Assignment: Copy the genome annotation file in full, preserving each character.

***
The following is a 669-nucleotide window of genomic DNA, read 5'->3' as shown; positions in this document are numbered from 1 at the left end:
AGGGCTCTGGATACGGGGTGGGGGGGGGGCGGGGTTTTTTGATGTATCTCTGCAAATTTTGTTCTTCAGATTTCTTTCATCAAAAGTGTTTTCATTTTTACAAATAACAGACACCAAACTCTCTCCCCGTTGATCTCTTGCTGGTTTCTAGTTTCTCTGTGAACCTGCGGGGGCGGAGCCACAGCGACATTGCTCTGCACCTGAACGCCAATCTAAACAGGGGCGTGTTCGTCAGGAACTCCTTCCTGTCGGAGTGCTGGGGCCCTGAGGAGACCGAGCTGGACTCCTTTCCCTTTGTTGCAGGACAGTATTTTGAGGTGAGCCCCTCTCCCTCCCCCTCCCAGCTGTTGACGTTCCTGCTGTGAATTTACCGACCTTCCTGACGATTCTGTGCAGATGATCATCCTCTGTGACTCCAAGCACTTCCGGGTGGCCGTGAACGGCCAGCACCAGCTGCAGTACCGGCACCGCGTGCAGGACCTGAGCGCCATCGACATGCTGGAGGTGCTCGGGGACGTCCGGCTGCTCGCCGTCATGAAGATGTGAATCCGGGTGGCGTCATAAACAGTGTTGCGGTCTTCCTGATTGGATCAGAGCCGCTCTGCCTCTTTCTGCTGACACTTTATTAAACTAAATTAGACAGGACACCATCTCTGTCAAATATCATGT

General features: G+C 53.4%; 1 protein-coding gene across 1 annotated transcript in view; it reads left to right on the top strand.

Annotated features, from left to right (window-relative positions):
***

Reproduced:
The following is a 669-nucleotide window of genomic DNA, read 5'->3' as shown; positions in this document are numbered from 1 at the left end:
AGGGCTCTGGATACGGGGTGGGGGGGGGGCGGGGTTTTTTGATGTATCTCTGCAAATTTTGTTCTTCAGATTTCTTTCATCAAAAGTGTTTTCATTTTTACAAATAACAGACACCAAACTCTCTCCCCGTTGATCTCTTGCTGGTTTCTAGTTTCTCTGTGAACCTGCGGGGGCGGAGCCACAGCGACATTGCTCTGCACCTGAACGCCAATCTAAACAGGGGCGTGTTCGTCAGGAACTCCTTCCTGTCGGAGTGCTGGGGCCCTGAGGAGACCGAGCTGGACTCCTTTCCCTTTGTTGCAGGACAGTATTTTGAGGTGAGCCCCTCTCCCTCCCCCTCCCAGCTGTTGACGTTCCTGCTGTGAATTTACCGACCTTCCTGACGATTCTGTGCAGATGATCATCCTCTGTGACTCCAAGCACTTCCGGGTGGCCGTGAACGGCCAGCACCAGCTGCAGTACCGGCACCGCGTGCAGGACCTGAGCGCCATCGACATGCTGGAGGTGCTCGGGGACGTCCGGCTGCTCGCCGTCATGAAGATGTGAATCCGGGTGGCGTCATAAACAGTGTTGCGGTCTTCCTGATTGGATCAGAGCCGCTCTGCCTCTTTCTGCTGACACTTTATTAAACTAAATTAGACAGGACACCATCTCTGTCAAATATCATGT

General features: G+C 53.4%; 1 protein-coding gene across 1 annotated transcript in view; it reads left to right on the top strand.

Annotated features, from left to right (window-relative positions):